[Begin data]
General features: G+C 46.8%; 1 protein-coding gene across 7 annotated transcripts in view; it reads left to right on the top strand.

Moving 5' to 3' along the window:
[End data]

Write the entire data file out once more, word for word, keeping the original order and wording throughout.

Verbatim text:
General features: G+C 46.8%; 1 protein-coding gene across 7 annotated transcripts in view; it reads left to right on the top strand.

Moving 5' to 3' along the window: